Jun 3

Sharks – love them or fear them, they’re certainly impressive. Perfectly adapted to life in the water, with extraordinary hunting skills, sharks are a surprisingly diverse group of species.

Did you know? Shark teeth are embedded in their gums, not fixed to the jaw like ours are. This enables them to be constantly replaced throughout a shark’s life. Some sharks get through over 20,000 teeth in a lifetime. That’s a lot of money from the tooth fairy!

Rethink the Shark

Have a look at this brilliant Wildscreen Panda Award winning short film, Rethink the Shark. Does it change your opinion of sharks?

http://www.youtube.com/watch?v=k06shnNI8vY&feature=player_detailpage

Still not convinced that sharks are great? Read on and find out more about these amazing animals…

Nurse shark

Photo of a nurse shark on reef

Nurse shark on reef

Anything called the ‘hoover of the ocean floor’ can’t be that scary, right? Nurse sharks definitely aren’t the fearsome fish we associate with the word ‘shark’. They feed by cupping their mouth over a crevice and expanding their throat, which creates a vacuum that sucks prey out of their hiding place. Clever – maximum reward for minimum effort!

Brownbanded bamboo shark

Photo of a juvenile brownbanded bamboo shark

Juvenile brownbanded bamboo shark

Check out those stripes! With leg-like pectoral fins, the brownbanded bamboo shark is ideally adapted for clambering over reefs and into crevices to hunt out prey. Uniquely, the brownbanded bamboo shark can survive a complete tidal cycle out of the water, enabling it to forage in shallow tidal pools. 

Frilled shark

Photo of a frilled shark swimming

Frilled shark swimming

What a bizarre shark! Snake-like and over a metre long, the frilled shark looks like something left over from the time of the dinosaurs. It is one of the most primitive species of living shark, with a large mouth and rows of sharp, three-pronged teeth. Frilled sharks may eat prey over one and a half times their own length!

Megamouth shark

Photo of a megamouth shark

Megamouth shark

One of the most mysterious and least understood of all the sharks. Since its discovery in 1976, the megamouth shark has only ever been seen 17 times. Megamouth sharks definitely live up to their name – they have a huge mouth with over 50 rows of small, hooked teeth. How do they feed? What do they eat? Scientists just don’t know!

Bull shark

Photo of a bull shark swimming

Bull shark swimming

Notoriously ferocious, the bull shark is a poorly understood species. Most famous for its ability to survive in both freshwater and saltwater, bull sharks have been found in unexpected places – the foothills of the Peruvian Andes, the Amazon River and Lake Nicaragua. Pretty impressive for a marine animal!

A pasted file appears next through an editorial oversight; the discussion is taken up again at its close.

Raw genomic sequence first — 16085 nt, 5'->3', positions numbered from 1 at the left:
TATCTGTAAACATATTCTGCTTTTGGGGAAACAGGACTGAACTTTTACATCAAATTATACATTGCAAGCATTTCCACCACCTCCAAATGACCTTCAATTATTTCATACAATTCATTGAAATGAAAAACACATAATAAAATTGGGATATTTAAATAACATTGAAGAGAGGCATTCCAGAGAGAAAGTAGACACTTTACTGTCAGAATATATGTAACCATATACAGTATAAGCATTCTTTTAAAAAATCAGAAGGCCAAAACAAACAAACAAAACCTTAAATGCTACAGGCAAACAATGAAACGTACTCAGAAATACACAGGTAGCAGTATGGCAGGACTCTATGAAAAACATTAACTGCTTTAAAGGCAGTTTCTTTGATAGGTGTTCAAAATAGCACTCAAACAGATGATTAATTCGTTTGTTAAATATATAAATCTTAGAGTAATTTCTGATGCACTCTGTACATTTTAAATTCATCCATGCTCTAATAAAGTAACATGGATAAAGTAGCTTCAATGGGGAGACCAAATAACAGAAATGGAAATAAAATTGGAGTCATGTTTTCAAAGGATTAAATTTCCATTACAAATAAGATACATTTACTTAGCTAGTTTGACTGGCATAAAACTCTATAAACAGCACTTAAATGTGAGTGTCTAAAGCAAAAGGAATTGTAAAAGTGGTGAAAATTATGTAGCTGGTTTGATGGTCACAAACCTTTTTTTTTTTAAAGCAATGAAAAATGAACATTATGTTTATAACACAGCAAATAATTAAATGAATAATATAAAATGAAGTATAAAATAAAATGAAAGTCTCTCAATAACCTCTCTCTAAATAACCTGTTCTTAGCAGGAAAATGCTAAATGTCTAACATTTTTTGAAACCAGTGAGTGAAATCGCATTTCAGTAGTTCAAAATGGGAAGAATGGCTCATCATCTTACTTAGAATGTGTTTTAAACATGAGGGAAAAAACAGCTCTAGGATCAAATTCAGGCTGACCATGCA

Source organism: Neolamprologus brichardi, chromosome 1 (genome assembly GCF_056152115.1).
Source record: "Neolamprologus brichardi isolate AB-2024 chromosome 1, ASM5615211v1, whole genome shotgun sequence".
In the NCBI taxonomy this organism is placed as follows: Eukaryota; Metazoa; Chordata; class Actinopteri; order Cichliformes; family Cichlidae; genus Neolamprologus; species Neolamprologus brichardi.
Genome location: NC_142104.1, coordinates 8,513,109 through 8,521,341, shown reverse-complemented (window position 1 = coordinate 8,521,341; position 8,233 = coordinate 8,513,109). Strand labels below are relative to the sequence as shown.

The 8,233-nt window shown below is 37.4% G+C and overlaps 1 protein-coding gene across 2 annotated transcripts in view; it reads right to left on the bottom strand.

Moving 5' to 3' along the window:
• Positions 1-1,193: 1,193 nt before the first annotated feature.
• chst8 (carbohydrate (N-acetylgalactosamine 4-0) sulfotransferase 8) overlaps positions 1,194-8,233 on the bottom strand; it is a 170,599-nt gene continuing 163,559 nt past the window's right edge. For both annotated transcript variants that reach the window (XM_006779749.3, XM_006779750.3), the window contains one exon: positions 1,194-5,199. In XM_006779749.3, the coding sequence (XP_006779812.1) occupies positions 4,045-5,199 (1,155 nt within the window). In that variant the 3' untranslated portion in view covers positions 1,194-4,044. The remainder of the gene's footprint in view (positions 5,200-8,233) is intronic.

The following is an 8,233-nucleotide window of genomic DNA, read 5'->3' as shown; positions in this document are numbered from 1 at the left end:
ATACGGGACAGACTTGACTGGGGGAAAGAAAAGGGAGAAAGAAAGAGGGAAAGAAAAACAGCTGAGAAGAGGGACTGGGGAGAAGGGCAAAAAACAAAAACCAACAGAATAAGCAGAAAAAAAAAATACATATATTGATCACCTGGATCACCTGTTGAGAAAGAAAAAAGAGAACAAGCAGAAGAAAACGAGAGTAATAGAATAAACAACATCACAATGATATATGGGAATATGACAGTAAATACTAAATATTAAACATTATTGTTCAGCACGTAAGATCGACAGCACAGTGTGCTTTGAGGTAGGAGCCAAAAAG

Basking shark

Photo of a basking shark feeding

Basking shark feeding

I have a soft spot for basking sharks. See how ridiculous they look, swimming along with their huge mouth open! Anything so huge – over 8 metres – and so comical is always a winner for me. Although they may be large, basking sharks are gentle giants, filter feeding on plankton through their massive gills.

Tasselled wobbegong

Photo of a tasselled wobbegong

Tasselled wobbegong

Looking more like a rug on the sea floor than a shark, the tasselled wobbegong is well camouflaged amongst coral. The scientific name means “well fringed nose with shaggy beard” – a perfect description. The ‘beard’ looks like tasty morsels of food, which attracts the wobbegong’s prey.

Great hammerhead shark

Photo of a great hammerhead shark

Great hammerhead shark

Easily identified by its ‘hammer’ and large size, the great hammerhead catches prey by detecting weak electric fields produced by all living organisms. What is the hammer for? Nobody knows but one theory is that the hammer increases the size of sensory organs which detect electro-chemical signals, helping the shark to catch its prey.

Whale shark

Photo of a whale shark feeding

Whale shark feeding, diver swimming alongside

An ocean giant, the whale shark can reach over 12 metres in length. Like the basking shark, the whale shark is docile and unthreatening, despite its huge size. The largest fish in the world definitely deserves its place in my top 10!

Great white shark

Photo of a great white shark

Great white shark

What do you think of when you hear ‘great white shark’? Man-eating? Jaws? Its reputation as an aggressive man-eater has been hugely exaggerated. The great white shark is truly amazing – what a pinnacle of evolution! Perfectly adapted to its role as an apex predator in the ocean, the great white shark is streamlined, fast and agile. Despite worldwide notoriety, very little is known about the ecology and behaviour of the great white shark, making this enigmatic predator all the more intriguing.

Have I convinced you that sharks are brilliant? Which shark would be number one in your top ten?

Ruth Hendry, ARKive Media Researcher

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